The second issue is whether Kavanaugh became aggressive while drinking, as a number of his college acquaintances have said in recent news articles. If Kavanaugh got physically aggressive when drunk — well, that would suggest that Ford’s account is quite credible.

Kavanaugh categorically denied both claims, repeatedly claiming he never blacked out and that his college acquaintances, particularly a former roommate, were not telling the truth. Yet during the hearing, Sen. Richard Blumenthal (D-CT) confronted Kavanaugh with his own words that seemed contradictory:

In a speech that you gave at Yale, you described, quote, falling out of the bus onto the front steps of the Yale law school at 4:45 am. … The quote ends that you tried to “piece things back together” to recall what happened that night.

That would suggest that Kavanaugh did, in fact, black out from drinking. He denied that interpretation — “I know exactly what happened that night” — but that seems hard to square with what he said in the past.

Regardless, both issues — whether he blacked out that night at Yale or was aggressive in college — speak to character issues highly relevant to the credibility of his testimony. They deserve to be investigated further.

4) Why can’t Leland Ingham Keyser remember the events?

Aside from Mark Judge, Kavanaugh’s alleged accomplice, the most important third party was Leland Ingham Keyser — a childhood friend of Ford’s who Ford says was at the party. Kavanaugh repeatedly claimed, during his testimony, that Keyser denied that the incident took place.

But Keyser’s own statements fit with neither of these narratives. Keyser has said that she does not remember the party in question, or seeing Kavanaugh socially — a point for him. But she also did not say the incident did not take place; in fact, she said that she believed Ford.

This raises a question: If Keyser was there, and believed Ford, why can’t she remember it? Ford was asked about this during her testimony and gave a somewhat confusing answer:

Leland has significant health challenges, and I’m happy that she’s focusing on herself and getting the health treatment that she needs. And she let me know that she needed her lawyer to take care of this for her, and she texted me right afterward with an apology and good wishes, et so I’m glad that she’s taking care of herself.

I don’t expect that PJ and Leland would remember this evening. It was a very unremarkable — it was not one of their more notorious parties, because nothing remarkable happened to them that evening. They were downstairs. And Mr. Judge is a different story. I would expect that he would remember that this happened.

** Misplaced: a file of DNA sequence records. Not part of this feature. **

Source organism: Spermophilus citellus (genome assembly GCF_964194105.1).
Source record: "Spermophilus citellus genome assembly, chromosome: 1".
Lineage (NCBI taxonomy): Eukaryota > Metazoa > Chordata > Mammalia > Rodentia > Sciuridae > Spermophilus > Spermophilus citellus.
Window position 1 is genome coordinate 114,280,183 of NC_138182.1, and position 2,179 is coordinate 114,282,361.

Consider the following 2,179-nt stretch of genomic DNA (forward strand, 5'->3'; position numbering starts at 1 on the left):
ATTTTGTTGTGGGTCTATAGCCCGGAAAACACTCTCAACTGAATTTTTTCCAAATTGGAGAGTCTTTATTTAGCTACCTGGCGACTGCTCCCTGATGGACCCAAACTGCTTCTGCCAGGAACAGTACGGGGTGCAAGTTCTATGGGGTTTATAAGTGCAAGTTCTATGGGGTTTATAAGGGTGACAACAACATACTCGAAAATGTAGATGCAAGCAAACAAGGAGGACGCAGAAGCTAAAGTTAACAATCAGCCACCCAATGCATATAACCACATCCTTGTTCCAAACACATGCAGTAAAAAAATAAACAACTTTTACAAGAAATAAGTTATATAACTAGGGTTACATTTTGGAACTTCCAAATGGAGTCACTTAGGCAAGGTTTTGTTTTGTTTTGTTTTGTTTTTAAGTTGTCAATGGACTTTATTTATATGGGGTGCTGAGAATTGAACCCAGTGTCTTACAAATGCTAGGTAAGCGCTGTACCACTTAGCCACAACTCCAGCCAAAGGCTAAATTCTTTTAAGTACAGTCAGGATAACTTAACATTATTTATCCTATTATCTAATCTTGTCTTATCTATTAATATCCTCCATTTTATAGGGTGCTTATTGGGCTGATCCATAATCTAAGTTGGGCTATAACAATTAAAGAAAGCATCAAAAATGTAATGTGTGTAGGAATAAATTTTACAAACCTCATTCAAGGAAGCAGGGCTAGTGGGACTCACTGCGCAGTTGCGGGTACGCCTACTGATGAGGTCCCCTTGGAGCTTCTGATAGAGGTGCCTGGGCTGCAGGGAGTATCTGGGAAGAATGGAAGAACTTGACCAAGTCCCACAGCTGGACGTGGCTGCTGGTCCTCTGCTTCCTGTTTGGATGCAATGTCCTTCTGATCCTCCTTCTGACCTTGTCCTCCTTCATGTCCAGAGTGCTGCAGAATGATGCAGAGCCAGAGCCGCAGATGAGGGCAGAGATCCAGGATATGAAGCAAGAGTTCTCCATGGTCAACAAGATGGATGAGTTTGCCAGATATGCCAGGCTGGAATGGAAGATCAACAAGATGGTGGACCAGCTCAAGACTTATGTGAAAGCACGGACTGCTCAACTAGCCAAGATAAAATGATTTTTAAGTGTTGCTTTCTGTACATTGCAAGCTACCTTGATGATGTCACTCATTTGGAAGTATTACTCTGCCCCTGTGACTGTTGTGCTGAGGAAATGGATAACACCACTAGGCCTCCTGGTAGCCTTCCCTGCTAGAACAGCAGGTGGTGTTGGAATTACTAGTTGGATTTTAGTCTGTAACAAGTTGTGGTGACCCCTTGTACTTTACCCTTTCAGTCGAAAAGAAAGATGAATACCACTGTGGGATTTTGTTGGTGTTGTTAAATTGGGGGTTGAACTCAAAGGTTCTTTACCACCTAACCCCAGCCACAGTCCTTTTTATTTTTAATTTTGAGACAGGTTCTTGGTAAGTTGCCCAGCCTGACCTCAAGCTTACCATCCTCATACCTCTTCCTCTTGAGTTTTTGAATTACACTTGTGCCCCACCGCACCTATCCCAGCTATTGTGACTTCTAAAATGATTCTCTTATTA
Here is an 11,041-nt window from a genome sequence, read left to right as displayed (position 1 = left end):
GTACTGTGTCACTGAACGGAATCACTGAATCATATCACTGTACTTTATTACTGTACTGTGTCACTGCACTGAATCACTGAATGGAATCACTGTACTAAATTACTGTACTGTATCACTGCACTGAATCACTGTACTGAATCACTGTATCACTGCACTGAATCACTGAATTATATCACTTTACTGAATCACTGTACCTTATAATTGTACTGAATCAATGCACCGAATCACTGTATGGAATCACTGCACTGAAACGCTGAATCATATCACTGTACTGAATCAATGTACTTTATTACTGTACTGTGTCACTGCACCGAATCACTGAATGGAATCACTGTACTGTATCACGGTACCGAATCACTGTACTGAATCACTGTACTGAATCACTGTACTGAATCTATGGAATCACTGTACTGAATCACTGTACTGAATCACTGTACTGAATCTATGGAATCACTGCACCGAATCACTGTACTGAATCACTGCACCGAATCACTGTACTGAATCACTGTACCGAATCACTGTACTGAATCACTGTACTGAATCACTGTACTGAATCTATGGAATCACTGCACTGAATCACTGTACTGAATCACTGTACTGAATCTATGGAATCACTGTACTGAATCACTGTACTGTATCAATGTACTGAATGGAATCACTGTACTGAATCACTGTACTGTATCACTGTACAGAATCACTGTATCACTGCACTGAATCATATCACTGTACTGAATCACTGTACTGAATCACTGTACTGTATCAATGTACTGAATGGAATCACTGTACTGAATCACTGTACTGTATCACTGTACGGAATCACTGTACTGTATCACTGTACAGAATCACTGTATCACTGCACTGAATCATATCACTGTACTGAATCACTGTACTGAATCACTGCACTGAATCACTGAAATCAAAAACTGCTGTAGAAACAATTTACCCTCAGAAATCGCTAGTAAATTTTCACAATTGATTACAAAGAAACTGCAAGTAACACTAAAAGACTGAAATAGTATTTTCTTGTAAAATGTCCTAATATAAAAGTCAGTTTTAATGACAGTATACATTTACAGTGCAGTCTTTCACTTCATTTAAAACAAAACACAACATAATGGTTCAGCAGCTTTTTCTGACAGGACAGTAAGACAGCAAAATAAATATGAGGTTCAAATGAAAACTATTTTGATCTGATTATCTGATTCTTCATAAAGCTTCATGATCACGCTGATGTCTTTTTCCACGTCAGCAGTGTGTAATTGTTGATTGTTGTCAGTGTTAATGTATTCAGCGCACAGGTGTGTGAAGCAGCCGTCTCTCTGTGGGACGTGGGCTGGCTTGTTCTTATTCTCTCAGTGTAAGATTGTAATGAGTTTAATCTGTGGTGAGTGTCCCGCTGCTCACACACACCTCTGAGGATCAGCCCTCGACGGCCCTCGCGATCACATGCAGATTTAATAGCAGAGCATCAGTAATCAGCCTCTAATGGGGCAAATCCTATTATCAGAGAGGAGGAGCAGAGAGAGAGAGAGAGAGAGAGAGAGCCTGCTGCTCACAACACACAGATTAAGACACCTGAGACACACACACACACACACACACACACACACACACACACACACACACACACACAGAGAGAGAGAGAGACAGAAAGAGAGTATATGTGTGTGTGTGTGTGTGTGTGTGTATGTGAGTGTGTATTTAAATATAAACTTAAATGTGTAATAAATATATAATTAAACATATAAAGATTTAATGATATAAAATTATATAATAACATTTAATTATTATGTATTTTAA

The second part makes sense: Since Keyser didn’t know about the assault at the time, the party seemed unremarkable to her. But the first claim, that she had her lawyer submit a statement that cuts against her friend’s position for health reasons, is very confusing and was not elaborated on. It’s genuinely unclear what’s going on here — not nearly as major as the problems with Kavanaugh’s testimony, but still confusing nonetheless.

5) What was the deal with Ed Whelan’s tweets?

This one requires a bit of backstory.

Last Thursday, conservative legal operative Ed Whelan sent a series of tweets suggesting that Ford’s allegation were likely a case of mistaken identity. His evidence was that a high school classmate of Kavanaugh’s kind of looked like him, and lived in a childhood home that sounded similar to the home where Ford described the assault taking place.

This thin evidence was quickly torn apart. Political observers from across the aisle blasted Whelan for posting the classmate’s name and photograph and strongly implying, without evidence, that he committed sexual assault. It turns out the classmate, a middle school teacher named Chris Barrett, was someone Ford knew; she told the Washington Post that “there is zero chance that I would confuse them.”

By Friday morning, the backlash was so overwhelming that Whelan, who is currently president of the conservative Ethics & Public Policy Center, deleted his entire tweetstorm and apologized:

This isn’t a case of a fringe conspiracy theory. Whelan is a well-connected guy in Republican legal circles with a long history of working on judicial nominations. He’s also a good friend of Kavanaugh’s and had reportedly been involved in the effort to get him confirmed. When you put these things together, it raises serious questions as to whether anyone in the White House or Congress knew about or helped coordinate the potentially libelous tweetstorm. It’s even possible that Kavanaugh was involved.

That, of course, would be a huge new kind of scandal. But this whole saga was barely discussed in today’s hearing. But we did learn something new: The person Whelan targeted, Barrett, was none other than “Squi” — one of the people at the July 1 gathering. What’s more, Barrett was an ex of Ford’s.

“I wouldn’t say date,” said Ford. “I went out with him.”

So not only is the provenance of Whelan’s accusations, and their connections to Kavanaugh, still unclear, but there’s a new wrinkle involving this person — one that makes him much more relevant to understanding the bigger picture.

Author: Zack Beauchamp